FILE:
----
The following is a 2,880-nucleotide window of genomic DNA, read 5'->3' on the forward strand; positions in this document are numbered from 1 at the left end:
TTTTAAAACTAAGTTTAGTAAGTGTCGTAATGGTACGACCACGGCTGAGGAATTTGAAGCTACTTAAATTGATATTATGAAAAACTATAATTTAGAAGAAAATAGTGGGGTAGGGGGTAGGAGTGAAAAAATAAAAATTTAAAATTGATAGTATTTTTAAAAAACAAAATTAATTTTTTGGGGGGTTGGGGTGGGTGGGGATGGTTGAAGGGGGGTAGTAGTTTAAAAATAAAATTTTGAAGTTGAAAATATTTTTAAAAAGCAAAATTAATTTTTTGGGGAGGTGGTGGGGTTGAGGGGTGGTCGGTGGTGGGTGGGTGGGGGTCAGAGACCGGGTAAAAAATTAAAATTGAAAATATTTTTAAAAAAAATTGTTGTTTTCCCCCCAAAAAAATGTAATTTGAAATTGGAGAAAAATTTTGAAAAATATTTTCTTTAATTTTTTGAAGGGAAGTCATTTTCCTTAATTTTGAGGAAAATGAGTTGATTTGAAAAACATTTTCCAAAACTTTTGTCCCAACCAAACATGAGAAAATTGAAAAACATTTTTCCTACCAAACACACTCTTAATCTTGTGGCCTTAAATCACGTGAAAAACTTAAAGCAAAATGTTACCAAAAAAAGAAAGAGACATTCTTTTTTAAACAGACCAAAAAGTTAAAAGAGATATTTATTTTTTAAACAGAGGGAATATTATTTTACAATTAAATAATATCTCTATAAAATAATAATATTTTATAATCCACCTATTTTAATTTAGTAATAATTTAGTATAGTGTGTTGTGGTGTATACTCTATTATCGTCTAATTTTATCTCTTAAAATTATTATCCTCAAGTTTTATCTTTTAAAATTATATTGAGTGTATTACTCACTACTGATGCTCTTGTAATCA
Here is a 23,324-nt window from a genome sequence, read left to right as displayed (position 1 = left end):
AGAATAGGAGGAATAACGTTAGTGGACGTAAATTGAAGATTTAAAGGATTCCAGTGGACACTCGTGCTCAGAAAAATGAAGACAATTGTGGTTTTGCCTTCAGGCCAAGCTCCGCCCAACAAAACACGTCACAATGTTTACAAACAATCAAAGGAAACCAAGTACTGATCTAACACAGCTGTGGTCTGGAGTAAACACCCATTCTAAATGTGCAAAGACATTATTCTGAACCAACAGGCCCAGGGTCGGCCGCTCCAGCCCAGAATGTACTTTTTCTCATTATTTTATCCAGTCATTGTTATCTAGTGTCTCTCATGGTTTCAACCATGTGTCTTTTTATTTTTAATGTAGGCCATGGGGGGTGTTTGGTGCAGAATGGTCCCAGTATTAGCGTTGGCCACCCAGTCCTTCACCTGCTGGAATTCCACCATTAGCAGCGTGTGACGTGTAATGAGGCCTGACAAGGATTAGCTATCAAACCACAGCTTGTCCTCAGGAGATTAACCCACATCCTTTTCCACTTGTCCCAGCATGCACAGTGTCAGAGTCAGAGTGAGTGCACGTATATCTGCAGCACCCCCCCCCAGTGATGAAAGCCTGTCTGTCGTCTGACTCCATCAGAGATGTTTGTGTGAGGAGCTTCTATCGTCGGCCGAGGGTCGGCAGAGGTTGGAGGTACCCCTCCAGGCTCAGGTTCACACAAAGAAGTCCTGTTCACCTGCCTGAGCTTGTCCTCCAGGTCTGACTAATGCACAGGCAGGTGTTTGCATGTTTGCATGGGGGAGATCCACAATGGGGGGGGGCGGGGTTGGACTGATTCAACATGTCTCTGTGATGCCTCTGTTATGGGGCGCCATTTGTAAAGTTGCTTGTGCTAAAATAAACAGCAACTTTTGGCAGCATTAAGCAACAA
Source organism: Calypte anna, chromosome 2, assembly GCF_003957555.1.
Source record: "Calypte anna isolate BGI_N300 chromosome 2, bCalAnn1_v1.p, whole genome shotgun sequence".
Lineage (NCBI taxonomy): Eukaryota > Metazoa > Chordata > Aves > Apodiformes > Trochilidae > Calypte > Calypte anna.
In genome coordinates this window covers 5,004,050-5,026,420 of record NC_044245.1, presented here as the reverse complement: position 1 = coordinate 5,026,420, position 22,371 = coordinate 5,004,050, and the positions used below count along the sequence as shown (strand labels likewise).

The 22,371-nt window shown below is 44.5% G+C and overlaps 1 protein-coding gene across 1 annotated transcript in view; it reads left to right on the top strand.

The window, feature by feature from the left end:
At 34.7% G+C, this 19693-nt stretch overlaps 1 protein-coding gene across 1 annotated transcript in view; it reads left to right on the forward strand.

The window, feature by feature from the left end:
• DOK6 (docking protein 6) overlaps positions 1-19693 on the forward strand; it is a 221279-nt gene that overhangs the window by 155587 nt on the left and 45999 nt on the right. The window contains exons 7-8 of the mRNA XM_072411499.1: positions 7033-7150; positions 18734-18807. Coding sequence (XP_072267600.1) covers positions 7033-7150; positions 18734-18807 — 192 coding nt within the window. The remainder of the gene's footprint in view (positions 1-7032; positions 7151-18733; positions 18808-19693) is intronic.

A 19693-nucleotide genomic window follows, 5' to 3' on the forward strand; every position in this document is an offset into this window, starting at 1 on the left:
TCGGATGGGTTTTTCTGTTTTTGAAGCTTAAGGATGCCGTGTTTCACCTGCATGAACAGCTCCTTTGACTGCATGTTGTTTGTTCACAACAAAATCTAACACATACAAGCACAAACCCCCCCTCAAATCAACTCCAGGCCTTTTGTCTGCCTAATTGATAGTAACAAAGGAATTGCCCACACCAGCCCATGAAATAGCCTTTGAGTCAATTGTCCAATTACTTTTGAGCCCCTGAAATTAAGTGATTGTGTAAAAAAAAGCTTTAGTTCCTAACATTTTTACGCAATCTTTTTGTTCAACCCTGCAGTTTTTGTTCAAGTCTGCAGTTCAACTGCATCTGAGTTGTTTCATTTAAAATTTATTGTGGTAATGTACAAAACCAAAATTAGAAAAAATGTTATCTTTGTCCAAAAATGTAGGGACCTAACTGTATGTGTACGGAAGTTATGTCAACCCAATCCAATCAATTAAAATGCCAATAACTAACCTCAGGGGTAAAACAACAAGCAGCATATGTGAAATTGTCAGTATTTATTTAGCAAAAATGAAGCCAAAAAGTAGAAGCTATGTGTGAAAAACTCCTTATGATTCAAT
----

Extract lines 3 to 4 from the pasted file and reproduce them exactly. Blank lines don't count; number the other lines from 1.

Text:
Here is a 23,324-nt window from a genome sequence, read left to right as displayed (position 1 = left end):
AGAATAGGAGGAATAACGTTAGTGGACGTAAATTGAAGATTTAAAGGATTCCAGTGGACACTCGTGCTCAGAAAAATGAAGACAATTGTGGTTTTGCCTTCAGGCCAAGCTCCGCCCAACAAAACACGTCACAATGTTTACAAACAATCAAAGGAAACCAAGTACTGATCTAACACAGCTGTGGTCTGGAGTAAACACCCATTCTAAATGTGCAAAGACATTATTCTGAACCAACAGGCCCAGGGTCGGCCGCTCCAGCCCAGAATGTACTTTTTCTCATTATTTTATCCAGTCATTGTTATCTAGTGTCTCTCATGGTTTCAACCATGTGTCTTTTTATTTTTAATGTAGGCCATGGGGGGTGTTTGGTGCAGAATGGTCCCAGTATTAGCGTTGGCCACCCAGTCCTTCACCTGCTGGAATTCCACCATTAGCAGCGTGTGACGTGTAATGAGGCCTGACAAGGATTAGCTATCAAACCACAGCTTGTCCTCAGGAGATTAACCCACATCCTTTTCCACTTGTCCCAGCATGCACAGTGTCAGAGTCAGAGTGAGTGCACGTATATCTGCAGCACCCCCCCCCAGTGATGAAAGCCTGTCTGTCGTCTGACTCCATCAGAGATGTTTGTGTGAGGAGCTTCTATCGTCGGCCGAGGGTCGGCAGAGGTTGGAGGTACCCCTCCAGGCTCAGGTTCACACAAAGAAGTCCTGTTCACCTGCCTGAGCTTGTCCTCCAGGTCTGACTAATGCACAGGCAGGTGTTTGCATGTTTGCATGGGGGAGATCCACAATGGGGGGGGGCGGGGTTGGACTGATTCAACATGTCTCTGTGATGCCTCTGTTATGGGGCGCCATTTGTAAAGTTGCTTGTGCTAAAATAAACAGCAACTTTTGGCAGCATTAAGCAACAA